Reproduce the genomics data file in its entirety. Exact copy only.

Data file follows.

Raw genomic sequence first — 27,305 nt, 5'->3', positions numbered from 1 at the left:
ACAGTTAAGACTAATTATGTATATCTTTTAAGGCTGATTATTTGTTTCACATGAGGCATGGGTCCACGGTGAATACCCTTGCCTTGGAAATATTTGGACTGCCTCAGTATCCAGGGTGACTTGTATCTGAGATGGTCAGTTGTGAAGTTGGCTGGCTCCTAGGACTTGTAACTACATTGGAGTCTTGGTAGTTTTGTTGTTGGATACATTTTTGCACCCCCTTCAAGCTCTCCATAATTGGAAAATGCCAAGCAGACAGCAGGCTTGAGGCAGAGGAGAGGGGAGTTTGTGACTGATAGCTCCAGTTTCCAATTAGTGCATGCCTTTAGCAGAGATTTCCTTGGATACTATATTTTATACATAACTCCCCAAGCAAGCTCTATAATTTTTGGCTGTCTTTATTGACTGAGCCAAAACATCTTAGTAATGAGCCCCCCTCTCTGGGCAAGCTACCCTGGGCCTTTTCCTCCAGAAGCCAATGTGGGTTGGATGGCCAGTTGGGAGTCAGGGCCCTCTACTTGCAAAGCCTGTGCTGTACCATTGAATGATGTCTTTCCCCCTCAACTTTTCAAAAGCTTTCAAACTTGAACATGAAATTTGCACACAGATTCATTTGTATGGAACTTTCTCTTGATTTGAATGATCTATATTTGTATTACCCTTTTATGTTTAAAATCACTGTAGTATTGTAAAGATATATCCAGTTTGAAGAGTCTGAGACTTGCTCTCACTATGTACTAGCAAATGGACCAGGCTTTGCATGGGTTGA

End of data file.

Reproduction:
Raw genomic sequence first — 27,305 nt, 5'->3', positions numbered from 1 at the left:
ACAGTTAAGACTAATTATGTATATCTTTTAAGGCTGATTATTTGTTTCACATGAGGCATGGGTCCACGGTGAATACCCTTGCCTTGGAAATATTTGGACTGCCTCAGTATCCAGGGTGACTTGTATCTGAGATGGTCAGTTGTGAAGTTGGCTGGCTCCTAGGACTTGTAACTACATTGGAGTCTTGGTAGTTTTGTTGTTGGATACATTTTTGCACCCCCTTCAAGCTCTCCATAATTGGAAAATGCCAAGCAGACAGCAGGCTTGAGGCAGAGGAGAGGGGAGTTTGTGACTGATAGCTCCAGTTTCCAATTAGTGCATGCCTTTAGCAGAGATTTCCTTGGATACTATATTTTATACATAACTCCCCAAGCAAGCTCTATAATTTTTGGCTGTCTTTATTGACTGAGCCAAAACATCTTAGTAATGAGCCCCCCTCTCTGGGCAAGCTACCCTGGGCCTTTTCCTCCAGAAGCCAATGTGGGTTGGATGGCCAGTTGGGAGTCAGGGCCCTCTACTTGCAAAGCCTGTGCTGTACCATTGAATGATGTCTTTCCCCCTCAACTTTTCAAAAGCTTTCAAACTTGAACATGAAATTTGCACACAGATTCATTTGTATGGAACTTTCTCTTGATTTGAATGATCTATATTTGTATTACCCTTTTATGTTTAAAATCACTGTAGTATTGTAAAGATATATCCAGTTTGAAGAGTCTGAGACTTGCTCTCACTATGTACTAGCAAATGGACCAGGCTTTGCATGGGTTGA